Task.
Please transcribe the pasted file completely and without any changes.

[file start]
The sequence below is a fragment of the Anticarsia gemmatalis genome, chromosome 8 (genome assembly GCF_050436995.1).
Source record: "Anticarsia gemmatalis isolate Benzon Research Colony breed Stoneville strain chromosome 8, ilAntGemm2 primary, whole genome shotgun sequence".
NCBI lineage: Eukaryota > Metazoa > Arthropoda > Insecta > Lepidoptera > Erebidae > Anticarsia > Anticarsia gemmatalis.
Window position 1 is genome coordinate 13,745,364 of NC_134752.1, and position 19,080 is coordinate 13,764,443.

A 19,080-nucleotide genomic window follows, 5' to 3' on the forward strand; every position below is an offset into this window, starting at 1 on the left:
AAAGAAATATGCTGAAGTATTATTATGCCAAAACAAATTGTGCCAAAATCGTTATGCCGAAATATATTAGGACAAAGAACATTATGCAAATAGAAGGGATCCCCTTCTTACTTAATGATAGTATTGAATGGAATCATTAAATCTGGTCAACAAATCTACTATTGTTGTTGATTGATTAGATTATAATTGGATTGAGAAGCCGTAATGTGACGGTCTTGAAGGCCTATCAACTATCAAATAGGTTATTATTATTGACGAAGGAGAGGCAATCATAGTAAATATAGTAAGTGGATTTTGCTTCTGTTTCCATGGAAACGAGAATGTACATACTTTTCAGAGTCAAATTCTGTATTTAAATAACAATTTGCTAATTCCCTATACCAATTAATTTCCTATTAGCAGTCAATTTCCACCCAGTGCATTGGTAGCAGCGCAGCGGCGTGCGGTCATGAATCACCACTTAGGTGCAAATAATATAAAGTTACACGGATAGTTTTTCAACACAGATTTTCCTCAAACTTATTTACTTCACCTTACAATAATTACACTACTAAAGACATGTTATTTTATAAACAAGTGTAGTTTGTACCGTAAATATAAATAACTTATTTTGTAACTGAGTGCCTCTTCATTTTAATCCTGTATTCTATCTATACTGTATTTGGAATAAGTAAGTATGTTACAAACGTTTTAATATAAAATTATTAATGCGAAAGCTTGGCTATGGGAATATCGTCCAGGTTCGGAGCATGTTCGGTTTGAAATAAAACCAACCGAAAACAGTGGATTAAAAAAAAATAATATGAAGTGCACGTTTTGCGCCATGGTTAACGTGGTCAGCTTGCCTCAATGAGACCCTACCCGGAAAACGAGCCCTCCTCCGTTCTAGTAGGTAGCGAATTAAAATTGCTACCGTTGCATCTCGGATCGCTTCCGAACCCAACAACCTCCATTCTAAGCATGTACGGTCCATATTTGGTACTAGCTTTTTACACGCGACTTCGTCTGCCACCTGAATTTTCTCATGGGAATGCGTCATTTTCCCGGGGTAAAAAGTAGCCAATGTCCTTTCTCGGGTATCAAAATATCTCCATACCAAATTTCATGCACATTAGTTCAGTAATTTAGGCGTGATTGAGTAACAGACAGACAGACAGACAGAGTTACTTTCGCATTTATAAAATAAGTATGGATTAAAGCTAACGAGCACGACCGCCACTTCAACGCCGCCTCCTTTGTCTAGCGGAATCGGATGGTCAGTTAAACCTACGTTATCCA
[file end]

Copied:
The sequence below is a fragment of the Anticarsia gemmatalis genome, chromosome 8 (genome assembly GCF_050436995.1).
Source record: "Anticarsia gemmatalis isolate Benzon Research Colony breed Stoneville strain chromosome 8, ilAntGemm2 primary, whole genome shotgun sequence".
NCBI lineage: Eukaryota > Metazoa > Arthropoda > Insecta > Lepidoptera > Erebidae > Anticarsia > Anticarsia gemmatalis.
Window position 1 is genome coordinate 13,745,364 of NC_134752.1, and position 19,080 is coordinate 13,764,443.

A 19,080-nucleotide genomic window follows, 5' to 3' on the forward strand; every position below is an offset into this window, starting at 1 on the left:
AAAGAAATATGCTGAAGTATTATTATGCCAAAACAAATTGTGCCAAAATCGTTATGCCGAAATATATTAGGACAAAGAACATTATGCAAATAGAAGGGATCCCCTTCTTACTTAATGATAGTATTGAATGGAATCATTAAATCTGGTCAACAAATCTACTATTGTTGTTGATTGATTAGATTATAATTGGATTGAGAAGCCGTAATGTGACGGTCTTGAAGGCCTATCAACTATCAAATAGGTTATTATTATTGACGAAGGAGAGGCAATCATAGTAAATATAGTAAGTGGATTTTGCTTCTGTTTCCATGGAAACGAGAATGTACATACTTTTCAGAGTCAAATTCTGTATTTAAATAACAATTTGCTAATTCCCTATACCAATTAATTTCCTATTAGCAGTCAATTTCCACCCAGTGCATTGGTAGCAGCGCAGCGGCGTGCGGTCATGAATCACCACTTAGGTGCAAATAATATAAAGTTACACGGATAGTTTTTCAACACAGATTTTCCTCAAACTTATTTACTTCACCTTACAATAATTACACTACTAAAGACATGTTATTTTATAAACAAGTGTAGTTTGTACCGTAAATATAAATAACTTATTTTGTAACTGAGTGCCTCTTCATTTTAATCCTGTATTCTATCTATACTGTATTTGGAATAAGTAAGTATGTTACAAACGTTTTAATATAAAATTATTAATGCGAAAGCTTGGCTATGGGAATATCGTCCAGGTTCGGAGCATGTTCGGTTTGAAATAAAACCAACCGAAAACAGTGGATTAAAAAAAAATAATATGAAGTGCACGTTTTGCGCCATGGTTAACGTGGTCAGCTTGCCTCAATGAGACCCTACCCGGAAAACGAGCCCTCCTCCGTTCTAGTAGGTAGCGAATTAAAATTGCTACCGTTGCATCTCGGATCGCTTCCGAACCCAACAACCTCCATTCTAAGCATGTACGGTCCATATTTGGTACTAGCTTTTTACACGCGACTTCGTCTGCCACCTGAATTTTCTCATGGGAATGCGTCATTTTCCCGGGGTAAAAAGTAGCCAATGTCCTTTCTCGGGTATCAAAATATCTCCATACCAAATTTCATGCACATTAGTTCAGTAATTTAGGCGTGATTGAGTAACAGACAGACAGACAGACAGAGTTACTTTCGCATTTATAAAATAAGTATGGATTAAAGCTAACGAGCACGACCGCCACTTCAACGCCGCCTCCTTTGTCTAGCGGAATCGGATGGTCAGTTAAACCTACGTTATCCA